All in all, this demonstrates that is a fairly typical area of contested social policy – more complex than some, less than others. It looks messy and it was messy and continues to be so but whether it could have been less messy is an open question. No doubt it could have been better managed but the most striking thing about the early publications is how little was known about what the issues in widening participation were, how to measure disadvantage, and how to identify good practice in achieving it.
There were many institutions, typically post-92 universities, which claimed to be good at widening participation but their claimed success in recruiting students from disadvantaged backgrounds derived as much from their market position and location as from any great effort of their own and was often matched by low student success. When you add into the mix, the excess focus by politicians on fair access to the most selective institutions and the propensity of the most selective institutions to blame the schools, I would argue that HEFCE steered a reasonable path through the jungle.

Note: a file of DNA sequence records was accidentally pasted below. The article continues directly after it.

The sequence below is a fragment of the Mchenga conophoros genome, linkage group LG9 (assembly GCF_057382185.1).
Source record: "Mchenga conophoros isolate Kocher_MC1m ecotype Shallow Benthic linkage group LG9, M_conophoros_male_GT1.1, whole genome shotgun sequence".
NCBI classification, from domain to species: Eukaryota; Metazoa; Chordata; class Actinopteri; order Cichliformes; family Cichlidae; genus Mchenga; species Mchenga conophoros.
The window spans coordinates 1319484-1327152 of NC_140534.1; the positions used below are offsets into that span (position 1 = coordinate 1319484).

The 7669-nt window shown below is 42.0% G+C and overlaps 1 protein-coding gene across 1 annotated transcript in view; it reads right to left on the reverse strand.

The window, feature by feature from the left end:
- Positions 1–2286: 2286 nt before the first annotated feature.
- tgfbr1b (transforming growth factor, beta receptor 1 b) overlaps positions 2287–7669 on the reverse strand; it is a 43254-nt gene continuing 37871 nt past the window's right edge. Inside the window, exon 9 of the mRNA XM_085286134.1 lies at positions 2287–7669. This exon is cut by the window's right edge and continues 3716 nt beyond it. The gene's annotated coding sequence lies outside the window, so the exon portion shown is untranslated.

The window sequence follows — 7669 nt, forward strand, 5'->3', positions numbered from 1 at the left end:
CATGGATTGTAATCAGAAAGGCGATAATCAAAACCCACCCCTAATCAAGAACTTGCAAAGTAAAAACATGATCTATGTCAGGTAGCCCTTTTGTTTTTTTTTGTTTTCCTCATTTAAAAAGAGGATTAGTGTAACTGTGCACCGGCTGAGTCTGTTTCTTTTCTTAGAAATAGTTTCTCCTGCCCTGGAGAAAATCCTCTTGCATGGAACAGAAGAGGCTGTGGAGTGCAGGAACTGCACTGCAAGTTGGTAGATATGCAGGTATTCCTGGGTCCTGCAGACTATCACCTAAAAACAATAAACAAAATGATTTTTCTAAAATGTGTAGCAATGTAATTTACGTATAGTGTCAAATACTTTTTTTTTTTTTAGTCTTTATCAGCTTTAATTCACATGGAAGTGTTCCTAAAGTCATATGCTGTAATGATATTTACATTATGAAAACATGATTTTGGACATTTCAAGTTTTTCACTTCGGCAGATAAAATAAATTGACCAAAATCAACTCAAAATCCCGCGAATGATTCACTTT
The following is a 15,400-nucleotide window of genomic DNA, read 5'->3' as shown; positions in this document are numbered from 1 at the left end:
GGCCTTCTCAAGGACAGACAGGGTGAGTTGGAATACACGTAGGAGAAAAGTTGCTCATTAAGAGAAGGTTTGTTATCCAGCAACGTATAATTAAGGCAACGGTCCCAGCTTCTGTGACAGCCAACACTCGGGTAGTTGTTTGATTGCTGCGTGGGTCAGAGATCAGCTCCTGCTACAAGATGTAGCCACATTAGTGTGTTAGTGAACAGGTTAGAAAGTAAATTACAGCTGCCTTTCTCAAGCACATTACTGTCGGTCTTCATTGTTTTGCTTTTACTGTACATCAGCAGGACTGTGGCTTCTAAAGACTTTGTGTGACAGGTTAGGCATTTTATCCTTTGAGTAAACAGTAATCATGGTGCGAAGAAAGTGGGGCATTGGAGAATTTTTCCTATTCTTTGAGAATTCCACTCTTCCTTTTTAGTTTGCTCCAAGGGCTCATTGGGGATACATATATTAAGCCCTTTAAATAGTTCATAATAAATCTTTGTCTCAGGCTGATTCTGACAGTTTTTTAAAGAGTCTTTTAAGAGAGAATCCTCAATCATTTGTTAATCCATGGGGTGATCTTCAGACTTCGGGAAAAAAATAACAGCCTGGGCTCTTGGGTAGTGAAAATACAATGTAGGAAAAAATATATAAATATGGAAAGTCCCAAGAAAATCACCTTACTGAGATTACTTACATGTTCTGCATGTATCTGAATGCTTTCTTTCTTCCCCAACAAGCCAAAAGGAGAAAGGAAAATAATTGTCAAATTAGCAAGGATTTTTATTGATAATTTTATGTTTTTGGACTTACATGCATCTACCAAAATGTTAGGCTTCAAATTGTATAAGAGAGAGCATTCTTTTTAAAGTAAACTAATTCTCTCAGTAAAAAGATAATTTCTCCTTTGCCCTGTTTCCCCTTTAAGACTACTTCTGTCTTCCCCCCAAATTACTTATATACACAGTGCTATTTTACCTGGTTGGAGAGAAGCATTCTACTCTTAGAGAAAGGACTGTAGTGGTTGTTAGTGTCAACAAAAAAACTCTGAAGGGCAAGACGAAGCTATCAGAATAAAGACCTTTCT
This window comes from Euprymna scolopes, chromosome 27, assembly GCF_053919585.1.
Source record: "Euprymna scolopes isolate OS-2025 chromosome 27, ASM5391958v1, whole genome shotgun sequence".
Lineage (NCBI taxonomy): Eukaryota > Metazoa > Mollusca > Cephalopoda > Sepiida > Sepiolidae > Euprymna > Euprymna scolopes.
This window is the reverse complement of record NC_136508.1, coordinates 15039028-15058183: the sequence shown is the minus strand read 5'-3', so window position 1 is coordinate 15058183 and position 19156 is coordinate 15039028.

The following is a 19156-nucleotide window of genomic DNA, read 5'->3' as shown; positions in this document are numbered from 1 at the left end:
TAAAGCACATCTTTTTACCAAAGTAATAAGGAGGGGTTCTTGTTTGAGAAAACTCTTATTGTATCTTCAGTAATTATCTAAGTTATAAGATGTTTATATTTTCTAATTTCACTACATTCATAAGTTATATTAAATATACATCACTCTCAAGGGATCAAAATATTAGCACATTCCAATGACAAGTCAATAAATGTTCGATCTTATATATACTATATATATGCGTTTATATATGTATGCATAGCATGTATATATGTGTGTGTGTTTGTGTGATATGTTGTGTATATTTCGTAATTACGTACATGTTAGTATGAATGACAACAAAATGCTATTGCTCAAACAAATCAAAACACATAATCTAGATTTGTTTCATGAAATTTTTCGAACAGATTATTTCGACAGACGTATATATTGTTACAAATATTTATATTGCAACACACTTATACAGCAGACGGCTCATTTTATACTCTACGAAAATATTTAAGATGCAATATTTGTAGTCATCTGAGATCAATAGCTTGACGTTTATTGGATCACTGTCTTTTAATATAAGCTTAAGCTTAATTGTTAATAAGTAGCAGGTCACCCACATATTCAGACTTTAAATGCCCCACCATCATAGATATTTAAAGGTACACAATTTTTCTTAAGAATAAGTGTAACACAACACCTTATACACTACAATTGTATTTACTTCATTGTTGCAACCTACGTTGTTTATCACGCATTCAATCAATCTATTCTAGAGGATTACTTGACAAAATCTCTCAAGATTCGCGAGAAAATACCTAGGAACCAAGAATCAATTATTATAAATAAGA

Are there more general lessons to be learnt? I wish politicians and civil servants would expunge the phrase “policy levers” from their vocabulary. The image of someone in Whitehall pulling a lever and something happening in Durham or Plymouth as a direct result is insufferably crude. The call for more “evidence-based” policy, usually evoked by people who are opposed to the policy, is , of course, desirable in principle but, very difficult to apply prospectively in areas where the policy is emerging and always difficult to apply even retrospectively in answering the kind of questions which policy-makers need answering – for example, are the interests of widening participation best served by allocating more money to institutional funding or to collaborative provision? (See, for example, the difficulty OFFA had in trying to assess how effective bursaries were.) One final (nightmare) learning point for both social scientists and policy-makers was made to me by an especially frank Vice-Chancellor: “While social scientists and policy-makers may prefer to use consistent measures in order to measure the effects of policies over time, you need to keep changing them to stop people like me gaming the system.”